It seems like just yesterday I spouted a bunch of words revealing my antiquated, deep-seated distrust of wireless gaming peripherals. It’s almost as though the universe was paying close attention to my rambling and having a giggle at my expense, because it wasn’t long before Logitech’s G900 appeared on my desk, eager for a review. And not only does the G900 make the lofty claim of being the best gaming mouse in existence, but it’s… it’s wireless.
The good news is, it’s actually a really fantastic mouse, and I’ve become quite fond of its wireless functionality. The bad news? It costs just shy of R4,000. That’s, like, 80 lunches or something. 80 LUNCHES. If you had 4,000 one-rand coins, together they’d weigh 16 kilograms. That’s, like, several beefy toddlers or something. SEVERAL BEEFY TODDLERS. It’s easily the priciest gaming mouse we’ve ever reviewed, by a significant margin. And if I’m perfectly honest, unless money’s no object and you’re obsessed with the idea of having only the best tech in your gaming peripherals, I can’t justify recommending it when you’d get a similarly satisfying experience from a mouse in the region of R1,000.
That said, the G900 Chaos Spectrum is a nigh-perfect gaming mouse in every possible way. It sports a very techy, barebones aesthetic that I quite like, and considering that it weighs just 107 grams, not only is it impressively light for a wireless gaming mouse, but it’s substantially lighter than many wired gaming mice as well – which is great news if you prefer a lightweight device.
Another important aspect of its design is that it’s ambidextrous, and the chassis is partially customisable to reflect this. On each side of the mouse you’ll find slots for the thumb buttons. This means you can switch the location of the thumb buttons to either side of the G900 at will to match your handedness, or you can install them on both sides so you’ve got more options for programmable functions. Alternatively, if you find that you hardly ever use your thumb buttons anyway, you can just remove them entirely.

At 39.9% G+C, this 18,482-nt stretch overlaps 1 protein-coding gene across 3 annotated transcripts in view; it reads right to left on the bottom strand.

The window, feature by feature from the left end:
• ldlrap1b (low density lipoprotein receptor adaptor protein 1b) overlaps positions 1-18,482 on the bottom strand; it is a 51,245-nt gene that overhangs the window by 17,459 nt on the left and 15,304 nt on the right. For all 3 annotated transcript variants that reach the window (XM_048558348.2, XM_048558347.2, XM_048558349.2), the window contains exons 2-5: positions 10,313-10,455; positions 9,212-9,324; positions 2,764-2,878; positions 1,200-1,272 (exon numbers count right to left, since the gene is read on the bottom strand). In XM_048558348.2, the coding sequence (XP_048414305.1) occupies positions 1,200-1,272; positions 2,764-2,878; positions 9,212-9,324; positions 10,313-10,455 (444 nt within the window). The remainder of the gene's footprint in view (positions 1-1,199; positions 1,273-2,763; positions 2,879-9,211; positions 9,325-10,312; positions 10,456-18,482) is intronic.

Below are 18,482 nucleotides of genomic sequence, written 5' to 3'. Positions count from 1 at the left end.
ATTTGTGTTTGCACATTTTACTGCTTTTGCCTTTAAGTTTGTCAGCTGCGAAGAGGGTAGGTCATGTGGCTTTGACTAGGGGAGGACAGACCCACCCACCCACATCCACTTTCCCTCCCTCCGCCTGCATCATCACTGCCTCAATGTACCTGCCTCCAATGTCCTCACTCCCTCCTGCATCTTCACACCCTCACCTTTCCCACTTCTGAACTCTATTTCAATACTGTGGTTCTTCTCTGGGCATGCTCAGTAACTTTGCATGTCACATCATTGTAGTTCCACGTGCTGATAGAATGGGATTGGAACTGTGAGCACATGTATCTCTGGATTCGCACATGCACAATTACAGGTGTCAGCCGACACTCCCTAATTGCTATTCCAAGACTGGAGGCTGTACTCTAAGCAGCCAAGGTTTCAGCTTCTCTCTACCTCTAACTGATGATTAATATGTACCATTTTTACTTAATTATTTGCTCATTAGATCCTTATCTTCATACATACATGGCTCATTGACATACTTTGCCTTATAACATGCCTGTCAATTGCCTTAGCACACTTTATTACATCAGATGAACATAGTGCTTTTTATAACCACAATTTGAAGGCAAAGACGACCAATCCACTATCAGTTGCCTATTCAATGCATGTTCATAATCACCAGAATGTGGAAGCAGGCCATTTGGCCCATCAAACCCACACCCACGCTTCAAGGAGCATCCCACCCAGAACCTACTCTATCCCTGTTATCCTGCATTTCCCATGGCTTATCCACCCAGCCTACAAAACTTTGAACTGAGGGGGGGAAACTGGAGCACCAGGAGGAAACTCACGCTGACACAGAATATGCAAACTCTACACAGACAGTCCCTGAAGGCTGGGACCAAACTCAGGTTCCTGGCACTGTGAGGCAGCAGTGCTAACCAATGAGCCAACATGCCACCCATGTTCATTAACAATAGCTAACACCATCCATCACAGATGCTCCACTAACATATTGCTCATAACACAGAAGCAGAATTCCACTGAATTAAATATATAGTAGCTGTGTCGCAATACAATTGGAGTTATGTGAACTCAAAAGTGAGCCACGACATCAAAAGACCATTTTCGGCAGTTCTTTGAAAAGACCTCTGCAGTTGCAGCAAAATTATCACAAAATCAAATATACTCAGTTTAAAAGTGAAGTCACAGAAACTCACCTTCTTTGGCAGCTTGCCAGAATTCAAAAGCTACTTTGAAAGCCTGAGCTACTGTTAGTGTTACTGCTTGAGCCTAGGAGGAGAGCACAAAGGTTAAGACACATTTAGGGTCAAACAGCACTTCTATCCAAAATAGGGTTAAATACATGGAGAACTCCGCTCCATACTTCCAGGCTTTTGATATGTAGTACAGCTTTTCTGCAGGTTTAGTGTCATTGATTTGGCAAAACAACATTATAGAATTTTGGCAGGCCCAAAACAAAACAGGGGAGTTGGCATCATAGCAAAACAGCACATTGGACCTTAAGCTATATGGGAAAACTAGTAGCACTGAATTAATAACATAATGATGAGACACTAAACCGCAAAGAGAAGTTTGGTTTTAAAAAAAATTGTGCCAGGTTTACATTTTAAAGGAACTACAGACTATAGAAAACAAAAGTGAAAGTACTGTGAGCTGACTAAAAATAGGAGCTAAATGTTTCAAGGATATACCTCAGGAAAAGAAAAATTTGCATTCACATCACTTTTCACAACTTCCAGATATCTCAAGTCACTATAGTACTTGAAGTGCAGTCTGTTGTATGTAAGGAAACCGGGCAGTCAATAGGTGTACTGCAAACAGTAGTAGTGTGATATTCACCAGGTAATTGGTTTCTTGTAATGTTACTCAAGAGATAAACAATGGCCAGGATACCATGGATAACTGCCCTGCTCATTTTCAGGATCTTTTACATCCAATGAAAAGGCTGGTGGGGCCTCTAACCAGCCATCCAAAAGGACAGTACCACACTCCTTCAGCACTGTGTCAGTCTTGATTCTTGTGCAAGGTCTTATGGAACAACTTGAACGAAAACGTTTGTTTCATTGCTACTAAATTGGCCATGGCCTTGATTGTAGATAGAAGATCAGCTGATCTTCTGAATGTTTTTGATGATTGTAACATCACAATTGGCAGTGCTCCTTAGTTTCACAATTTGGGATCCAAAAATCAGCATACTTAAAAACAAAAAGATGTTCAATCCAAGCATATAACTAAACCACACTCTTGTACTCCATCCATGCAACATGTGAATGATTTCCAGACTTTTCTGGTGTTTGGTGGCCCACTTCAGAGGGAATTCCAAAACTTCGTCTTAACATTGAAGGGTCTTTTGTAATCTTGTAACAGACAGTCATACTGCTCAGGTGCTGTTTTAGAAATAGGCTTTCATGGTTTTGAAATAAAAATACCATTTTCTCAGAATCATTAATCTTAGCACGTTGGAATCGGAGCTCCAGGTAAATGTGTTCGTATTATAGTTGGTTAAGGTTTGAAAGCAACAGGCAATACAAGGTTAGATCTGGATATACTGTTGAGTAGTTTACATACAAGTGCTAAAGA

I’ve got no complaints about the button placement on the G900, and I particularly like the design of the left- and right-mouse buttons. They’re quite lengthy and can be easily activated with very little force no matter where you click them, which makes this mouse an excellent choice regardless of what style of grip you prefer. There’s a bunch of fancy science stuff powering the G900’s optical sensor, most of which I don’t feel the drive to understand because it didn’t have any bearing on my experience with the mouse (perhaps because I’m not a professional eSports-er), but you can watch the video below to get an idea of what makes it so special. There’s also the option to calibrate the mouse’s sensor and optimise it for your chosen playing surface, which is pretty neat.
Naturally, there’s a bunch of customisable RGB LED lighting stuff to tinker with via the Logitech Gaming Software suite, which is a pleasure to use, as always. There are two separate lighting zones – one for the logo, the other for the DPI indicator – and the usual assortment of effects that can be applied. The lighting can also be turned off entirely, which’ll help the G900’s battery hold out for longer. Not that this is an issue in the first place. A single charge of the battery will yield you around 24 hours of continuous use even with all the lighting activated. When it does eventually run out of juice, all you need to do is attach the supplied cable to the front of the mouse and you’re good to go, charging as you play. The LGS software features handy functionality that’ll give you an estimate of when your G900’s due to run out of charge.
Overall, I really like Logitech’s G900. It’s an exceptional mouse, and its performance is brilliant whether you use it in wired or wireless mode. Setting it up is as easy as plugging the wireless receiver into an available USB port and enabling the power toggle on the underside of the mouse. Still, as fond as I’ve grown of its impressive feature set, it’s tough to overlook that price tag. I didn’t find it to be all that revolutionary compared to mice that cost a third of its price, so ultimately it’ll be up to you to decide if you’re willing to part with R4,000 to get your hands on a spectacular wireless gaming mouse.